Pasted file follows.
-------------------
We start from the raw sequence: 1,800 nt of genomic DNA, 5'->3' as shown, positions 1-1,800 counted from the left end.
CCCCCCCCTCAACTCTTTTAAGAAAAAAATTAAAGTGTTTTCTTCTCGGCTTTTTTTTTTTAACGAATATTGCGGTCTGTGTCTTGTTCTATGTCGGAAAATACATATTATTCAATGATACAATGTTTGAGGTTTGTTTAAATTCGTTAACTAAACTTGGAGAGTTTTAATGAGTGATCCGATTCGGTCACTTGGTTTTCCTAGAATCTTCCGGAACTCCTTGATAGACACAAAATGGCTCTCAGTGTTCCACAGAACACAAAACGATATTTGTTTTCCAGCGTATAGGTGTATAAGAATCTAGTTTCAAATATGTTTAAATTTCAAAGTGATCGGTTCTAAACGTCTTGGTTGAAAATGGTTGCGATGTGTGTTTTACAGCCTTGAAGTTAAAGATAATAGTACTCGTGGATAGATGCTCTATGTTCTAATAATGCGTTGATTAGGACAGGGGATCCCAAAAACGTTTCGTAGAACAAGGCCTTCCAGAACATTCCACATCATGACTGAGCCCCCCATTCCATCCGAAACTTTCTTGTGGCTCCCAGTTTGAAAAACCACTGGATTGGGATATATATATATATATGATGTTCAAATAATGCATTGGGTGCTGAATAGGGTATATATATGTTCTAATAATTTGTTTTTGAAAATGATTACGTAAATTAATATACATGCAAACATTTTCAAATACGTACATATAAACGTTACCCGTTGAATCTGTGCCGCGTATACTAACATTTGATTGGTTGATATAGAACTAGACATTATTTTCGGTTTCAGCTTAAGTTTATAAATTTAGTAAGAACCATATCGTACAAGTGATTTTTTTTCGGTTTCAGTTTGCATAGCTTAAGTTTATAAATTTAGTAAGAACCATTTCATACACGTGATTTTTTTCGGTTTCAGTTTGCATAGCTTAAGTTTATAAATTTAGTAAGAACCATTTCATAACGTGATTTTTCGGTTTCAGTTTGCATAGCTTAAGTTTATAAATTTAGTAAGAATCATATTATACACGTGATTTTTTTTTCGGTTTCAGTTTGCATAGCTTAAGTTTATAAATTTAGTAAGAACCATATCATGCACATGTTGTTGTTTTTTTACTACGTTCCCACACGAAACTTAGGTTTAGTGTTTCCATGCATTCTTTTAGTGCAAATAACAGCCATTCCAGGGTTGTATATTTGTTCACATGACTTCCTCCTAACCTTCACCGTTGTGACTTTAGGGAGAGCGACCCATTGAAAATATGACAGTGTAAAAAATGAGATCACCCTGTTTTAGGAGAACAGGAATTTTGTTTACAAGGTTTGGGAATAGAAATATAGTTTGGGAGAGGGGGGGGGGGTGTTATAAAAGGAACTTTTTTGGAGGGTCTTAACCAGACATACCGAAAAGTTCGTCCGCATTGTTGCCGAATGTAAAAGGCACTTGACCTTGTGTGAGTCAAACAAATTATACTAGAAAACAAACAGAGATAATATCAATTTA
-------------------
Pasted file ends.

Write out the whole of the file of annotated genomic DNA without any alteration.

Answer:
We start from the raw sequence: 1,800 nt of genomic DNA, 5'->3' as shown, positions 1-1,800 counted from the left end.
CCCCCCCCTCAACTCTTTTAAGAAAAAAATTAAAGTGTTTTCTTCTCGGCTTTTTTTTTTTAACGAATATTGCGGTCTGTGTCTTGTTCTATGTCGGAAAATACATATTATTCAATGATACAATGTTTGAGGTTTGTTTAAATTCGTTAACTAAACTTGGAGAGTTTTAATGAGTGATCCGATTCGGTCACTTGGTTTTCCTAGAATCTTCCGGAACTCCTTGATAGACACAAAATGGCTCTCAGTGTTCCACAGAACACAAAACGATATTTGTTTTCCAGCGTATAGGTGTATAAGAATCTAGTTTCAAATATGTTTAAATTTCAAAGTGATCGGTTCTAAACGTCTTGGTTGAAAATGGTTGCGATGTGTGTTTTACAGCCTTGAAGTTAAAGATAATAGTACTCGTGGATAGATGCTCTATGTTCTAATAATGCGTTGATTAGGACAGGGGATCCCAAAAACGTTTCGTAGAACAAGGCCTTCCAGAACATTCCACATCATGACTGAGCCCCCCATTCCATCCGAAACTTTCTTGTGGCTCCCAGTTTGAAAAACCACTGGATTGGGATATATATATATATATGATGTTCAAATAATGCATTGGGTGCTGAATAGGGTATATATATGTTCTAATAATTTGTTTTTGAAAATGATTACGTAAATTAATATACATGCAAACATTTTCAAATACGTACATATAAACGTTACCCGTTGAATCTGTGCCGCGTATACTAACATTTGATTGGTTGATATAGAACTAGACATTATTTTCGGTTTCAGCTTAAGTTTATAAATTTAGTAAGAACCATATCGTACAAGTGATTTTTTTTCGGTTTCAGTTTGCATAGCTTAAGTTTATAAATTTAGTAAGAACCATTTCATACACGTGATTTTTTTCGGTTTCAGTTTGCATAGCTTAAGTTTATAAATTTAGTAAGAACCATTTCATAACGTGATTTTTCGGTTTCAGTTTGCATAGCTTAAGTTTATAAATTTAGTAAGAATCATATTATACACGTGATTTTTTTTTCGGTTTCAGTTTGCATAGCTTAAGTTTATAAATTTAGTAAGAACCATATCATGCACATGTTGTTGTTTTTTTACTACGTTCCCACACGAAACTTAGGTTTAGTGTTTCCATGCATTCTTTTAGTGCAAATAACAGCCATTCCAGGGTTGTATATTTGTTCACATGACTTCCTCCTAACCTTCACCGTTGTGACTTTAGGGAGAGCGACCCATTGAAAATATGACAGTGTAAAAAATGAGATCACCCTGTTTTAGGAGAACAGGAATTTTGTTTACAAGGTTTGGGAATAGAAATATAGTTTGGGAGAGGGGGGGGGGGTGTTATAAAAGGAACTTTTTTGGAGGGTCTTAACCAGACATACCGAAAAGTTCGTCCGCATTGTTGCCGAATGTAAAAGGCACTTGACCTTGTGTGAGTCAAACAAATTATACTAGAAAACAAACAGAGATAATATCAATTTA